7/9/15 Fear of the Gun Lobby

On July 7, 2015, at a house party in Ottumwa, Iowa, it is reported that Hillary Clinton commented, “Let’s not be afraid of the gun lobby, which does not even really represent the majority of gun owners in America.”

Really? And what if they did? Would she have any different view?

In a June 17 CNN Town Hall meeting, it is reported that she said gun owners “terrorize the majority of people.”

Really? I just don’t think the majority of people are terrorized by gun owners. I submit to you that the people most afraid of and terrorized by the gun lobby and gun owners are specifically the politicians who want to strip you of your 2nd amendment rights, not the people at large.

The thought that criminals have firearms and will continue to have them in spite of laws prohibiting them from doing so is a terror to me. Of course, it is only the NRA and its ilk and their vast amounts of money that have me brainwashed into believing this, since I am easily duped because of my white Southern maleness. Guns do not make me safer, I am told. Well, maybe not, but guns sure make it less safe for criminals, as decided by some criminals themselves, who beat a hasty retreat when fired upon by armed, unwilling potential victims. I notice that in a substantial number of reported stories of armed intervention by victims against armed perpetrators of two or more, one perpetrator is frequently left on scene dead after having been abandoned by his accomplices, who fled for their lives once someone started shooting back. The accomplices who lived and fled are always being sought by the police, who never fail to know where the dead perpetrator is. I’ll take it as a given that criminals prefer unarmed victims as the fleeing accomplices seem to prove by being unwilling to continue their criminal activity when they see their comrade fall to the floor in a heap and are being shot at themselves. Forgive me, but I cannot seem to find any compassion for the criminal who is killed by his chosen victim. I may be able to summon some compassion for the results of the poor choices the criminal made, or some compassion for the neglect the criminal may have received at the hands of those responsible for his upbringing; compassion for the death of one who chose to participate in a deadly game is rather difficult. If you put someone in a deadly situation, you should not be surprised when they take it dead serious.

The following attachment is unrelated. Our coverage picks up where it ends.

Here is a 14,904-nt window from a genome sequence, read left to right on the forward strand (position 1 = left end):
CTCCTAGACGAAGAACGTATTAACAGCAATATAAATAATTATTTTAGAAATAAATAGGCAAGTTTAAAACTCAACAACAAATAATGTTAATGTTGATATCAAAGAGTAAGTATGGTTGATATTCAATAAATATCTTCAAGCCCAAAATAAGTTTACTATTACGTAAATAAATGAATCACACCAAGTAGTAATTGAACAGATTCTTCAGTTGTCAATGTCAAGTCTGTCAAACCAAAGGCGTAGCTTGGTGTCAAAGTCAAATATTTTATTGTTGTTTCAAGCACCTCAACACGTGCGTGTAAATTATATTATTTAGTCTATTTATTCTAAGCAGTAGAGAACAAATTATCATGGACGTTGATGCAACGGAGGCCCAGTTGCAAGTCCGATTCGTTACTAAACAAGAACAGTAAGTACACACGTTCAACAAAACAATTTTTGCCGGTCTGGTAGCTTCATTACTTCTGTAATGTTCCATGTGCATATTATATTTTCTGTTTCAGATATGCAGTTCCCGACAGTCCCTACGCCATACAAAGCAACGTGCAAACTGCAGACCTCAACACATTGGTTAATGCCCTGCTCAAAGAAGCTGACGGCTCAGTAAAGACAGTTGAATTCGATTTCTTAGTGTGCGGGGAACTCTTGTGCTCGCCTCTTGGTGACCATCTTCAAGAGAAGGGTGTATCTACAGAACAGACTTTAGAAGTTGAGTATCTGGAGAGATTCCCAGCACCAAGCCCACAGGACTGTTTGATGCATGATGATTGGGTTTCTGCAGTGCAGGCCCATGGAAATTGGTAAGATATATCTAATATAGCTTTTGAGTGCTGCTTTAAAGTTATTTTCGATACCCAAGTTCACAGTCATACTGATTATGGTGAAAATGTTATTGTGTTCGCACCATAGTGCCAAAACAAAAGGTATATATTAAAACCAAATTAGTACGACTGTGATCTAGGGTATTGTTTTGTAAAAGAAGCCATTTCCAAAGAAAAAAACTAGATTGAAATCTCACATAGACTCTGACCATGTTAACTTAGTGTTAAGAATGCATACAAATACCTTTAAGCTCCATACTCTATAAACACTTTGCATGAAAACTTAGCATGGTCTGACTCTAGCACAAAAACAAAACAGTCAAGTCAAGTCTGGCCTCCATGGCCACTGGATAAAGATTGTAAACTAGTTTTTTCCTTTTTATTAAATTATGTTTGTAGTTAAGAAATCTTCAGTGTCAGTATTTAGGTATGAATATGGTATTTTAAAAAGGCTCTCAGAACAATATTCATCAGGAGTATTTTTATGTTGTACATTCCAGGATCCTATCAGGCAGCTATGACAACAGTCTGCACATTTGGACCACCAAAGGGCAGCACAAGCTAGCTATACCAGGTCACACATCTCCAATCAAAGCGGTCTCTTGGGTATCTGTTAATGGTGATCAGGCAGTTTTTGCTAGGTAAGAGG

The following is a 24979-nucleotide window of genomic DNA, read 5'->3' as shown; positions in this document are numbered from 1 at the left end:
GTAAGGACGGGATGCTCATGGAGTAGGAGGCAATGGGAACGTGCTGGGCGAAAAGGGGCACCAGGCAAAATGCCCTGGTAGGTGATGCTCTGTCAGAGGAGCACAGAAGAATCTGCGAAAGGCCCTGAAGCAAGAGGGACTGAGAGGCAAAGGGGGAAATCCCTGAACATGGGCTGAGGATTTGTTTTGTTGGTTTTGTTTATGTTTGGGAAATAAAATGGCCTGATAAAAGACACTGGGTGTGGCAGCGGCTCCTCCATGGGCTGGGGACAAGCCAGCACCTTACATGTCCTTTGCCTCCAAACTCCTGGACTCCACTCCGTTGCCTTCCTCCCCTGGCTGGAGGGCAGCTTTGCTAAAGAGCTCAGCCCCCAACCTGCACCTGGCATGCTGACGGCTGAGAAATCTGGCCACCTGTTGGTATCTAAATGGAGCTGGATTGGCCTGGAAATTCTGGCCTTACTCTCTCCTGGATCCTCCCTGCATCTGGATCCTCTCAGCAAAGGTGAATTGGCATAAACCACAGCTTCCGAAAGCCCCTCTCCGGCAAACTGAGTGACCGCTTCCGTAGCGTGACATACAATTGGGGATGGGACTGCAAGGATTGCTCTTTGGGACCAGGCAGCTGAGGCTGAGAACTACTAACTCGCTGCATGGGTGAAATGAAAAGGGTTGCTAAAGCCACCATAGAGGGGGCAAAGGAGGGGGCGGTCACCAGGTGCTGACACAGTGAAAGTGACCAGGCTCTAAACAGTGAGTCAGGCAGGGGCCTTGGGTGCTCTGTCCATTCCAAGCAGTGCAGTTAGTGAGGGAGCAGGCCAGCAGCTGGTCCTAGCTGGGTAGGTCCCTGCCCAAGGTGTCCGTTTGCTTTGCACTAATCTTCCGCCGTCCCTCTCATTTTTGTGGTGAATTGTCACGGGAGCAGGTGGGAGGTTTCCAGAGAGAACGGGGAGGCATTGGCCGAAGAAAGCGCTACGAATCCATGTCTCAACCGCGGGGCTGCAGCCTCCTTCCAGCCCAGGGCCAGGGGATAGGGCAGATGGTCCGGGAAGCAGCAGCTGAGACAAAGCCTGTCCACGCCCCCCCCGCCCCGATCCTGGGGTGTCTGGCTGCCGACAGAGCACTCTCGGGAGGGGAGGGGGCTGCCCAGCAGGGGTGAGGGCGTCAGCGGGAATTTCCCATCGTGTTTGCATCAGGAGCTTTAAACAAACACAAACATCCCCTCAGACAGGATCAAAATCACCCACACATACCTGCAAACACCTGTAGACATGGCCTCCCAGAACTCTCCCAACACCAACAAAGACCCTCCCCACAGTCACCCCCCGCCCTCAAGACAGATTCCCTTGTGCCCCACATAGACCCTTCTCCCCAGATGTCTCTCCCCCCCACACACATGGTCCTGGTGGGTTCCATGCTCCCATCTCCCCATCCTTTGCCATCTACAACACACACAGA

Some of the perpetrators who use guns to commit crimes are themselves victims of illegal drugs, like crack, crank, or heroin. It should be easy to stop the addictions that cause so many crimes by simply making those drugs illegal, then people would not be able to acquire them, possess them, or become addicted to them. Hmmmmm! How’s that working out?

Our Bill of Rights allows that certain rights are possessed by the people by virtue of the fact that they are citizens, or as the case may be, the courts have extended those rights to those who are on American soil whether they be citizens or not, which is certainly reasonable when considering due process. The Bill of Rights does not contemplate nor consider that the enumerated rights are gifts from government. It argues that the rights belong to the people and restricts the government from interfering with those rights.

In other places and in other times, being armed was limited to those of a certain class, or a certain political affiliation. The common man was not allowed to be armed, lest he become a problem for those who were allowed by government to be armed. Even governments and government sanctioned oppressors prefer those they are busy oppressing be unarmed. They may have all the authority of government behind them, but like the fleeing perpetrators previously mentioned, they prefer not being shot at, with or without effect. It is preferably easier to roundup the dissidents if they don’t fight back.